After nearly two decades, India’s first indigenous rotorcraft is poised for civil certification in that nation this month, with FAA/ JAA approval expected within the year. And as its creators reveal more details of its design, Hindustan Aeronautics Ltd.’s (HAL) Advanced Light Helicopter (ALH) emerges as a capable, cleverly executed design, clearly able to hold its own against any modern design from the West.
The saga of the ALH began in 1984, when the Indian government decided its home-grown aeronautical industry should cut its teeth on a helicopter that began with a blank sheet of paper. However, the Indian designers knew a good thing when they saw it and weren’t above adapting proven technology, at least when it meant solid engineering around the very heart of their new helicopter. Impressed by the facility, simplicity and toughness of Messerschmitt-Bölkow-Blohm’s (MBB) hingeless rigid rotor system (as introduced by MBB on its widely sold BO 105), HAL contracted with MBB for design support, development and production aid on the ALH design.
“The intent was to incorporate that proven rotor technology with a lot of our own innovations for a helicopter that would serve well in missions throughout all the flight environments we encounter here in India,” said Wing Commander C.D. Upadhyay, ALH program chief test pilot and the first man to fly the ALH when flight testing began 11 years ago. “We fly helicopters in everything from dense coastal jungle to high, dry desert to the flanks of the Himalayas, the tallest mountains in the world. The helicopter we designed and built had to have the broadest possible flight envelope.”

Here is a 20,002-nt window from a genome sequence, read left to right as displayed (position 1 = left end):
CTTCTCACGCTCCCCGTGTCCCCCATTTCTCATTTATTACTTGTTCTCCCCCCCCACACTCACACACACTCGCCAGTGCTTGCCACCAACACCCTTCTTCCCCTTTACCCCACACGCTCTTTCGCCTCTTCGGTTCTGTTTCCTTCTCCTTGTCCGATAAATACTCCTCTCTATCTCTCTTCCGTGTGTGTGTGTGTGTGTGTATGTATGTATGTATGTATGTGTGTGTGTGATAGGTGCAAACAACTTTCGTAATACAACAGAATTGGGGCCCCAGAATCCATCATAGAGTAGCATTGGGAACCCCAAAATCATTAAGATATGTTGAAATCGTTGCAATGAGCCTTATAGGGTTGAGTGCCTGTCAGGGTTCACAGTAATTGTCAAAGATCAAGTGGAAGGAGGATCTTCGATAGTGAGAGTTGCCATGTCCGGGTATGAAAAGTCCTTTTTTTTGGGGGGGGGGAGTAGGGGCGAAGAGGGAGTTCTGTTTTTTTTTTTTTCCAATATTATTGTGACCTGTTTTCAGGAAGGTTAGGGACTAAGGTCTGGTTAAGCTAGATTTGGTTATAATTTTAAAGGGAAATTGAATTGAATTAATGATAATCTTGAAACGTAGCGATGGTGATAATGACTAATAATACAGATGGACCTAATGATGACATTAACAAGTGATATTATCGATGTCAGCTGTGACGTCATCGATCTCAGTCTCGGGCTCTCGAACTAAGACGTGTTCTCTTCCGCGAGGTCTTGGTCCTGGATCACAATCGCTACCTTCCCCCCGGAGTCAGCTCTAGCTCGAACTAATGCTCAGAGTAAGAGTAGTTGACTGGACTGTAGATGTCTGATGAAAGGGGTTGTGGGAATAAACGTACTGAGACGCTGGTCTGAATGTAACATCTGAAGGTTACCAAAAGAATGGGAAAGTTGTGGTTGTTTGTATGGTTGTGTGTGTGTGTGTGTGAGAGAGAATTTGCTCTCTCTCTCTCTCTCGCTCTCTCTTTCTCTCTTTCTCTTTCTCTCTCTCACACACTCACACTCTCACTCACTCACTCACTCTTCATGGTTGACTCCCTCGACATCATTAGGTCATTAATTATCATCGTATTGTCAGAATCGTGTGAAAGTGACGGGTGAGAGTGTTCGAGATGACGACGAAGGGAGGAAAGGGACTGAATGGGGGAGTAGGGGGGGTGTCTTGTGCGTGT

Actual work on the ALH began in the mid-1980s, and progressed very slowly, gradually sauntering past the usual program milestones (first prototype rollout, June 1992; first flight, August 1992) at what many criticized as a snail’s pace. “Yes, to many it seems the project was slow,” admitted Upadhyay, “but it was slow for two reasons. The first is that this was India’s first indigenous helicopter design. We intended to build everything ourselves, really only subcontracting out the engines. Every component we designed was flown on the ALH for the first time. There was nothing derivative. Design, fabrication, testing and validation of every part took a lot of time, but we were content with that because we were doing more than just building a new helicopter. We were building an industrial base. We were not trying to meet an arbitrary deadline imposed on us from the outside. But then there was the matter of the engine…”
Upadhyay was alluding to the delays caused by a May 1998 trade embargo instituted by the U.S. when the Indian government refused to sign the nuclear test ban treaty and continued tests of its nuclear arsenal. In those days the ALH was to have been powered by two U.S.-made LHTEC CTS800 turboshaft engines, the 1,200-shp jointly produced Honeywell/Rolls-Royce powerplant that drives the Boeing/Sikorsky RAH-66 Comanche.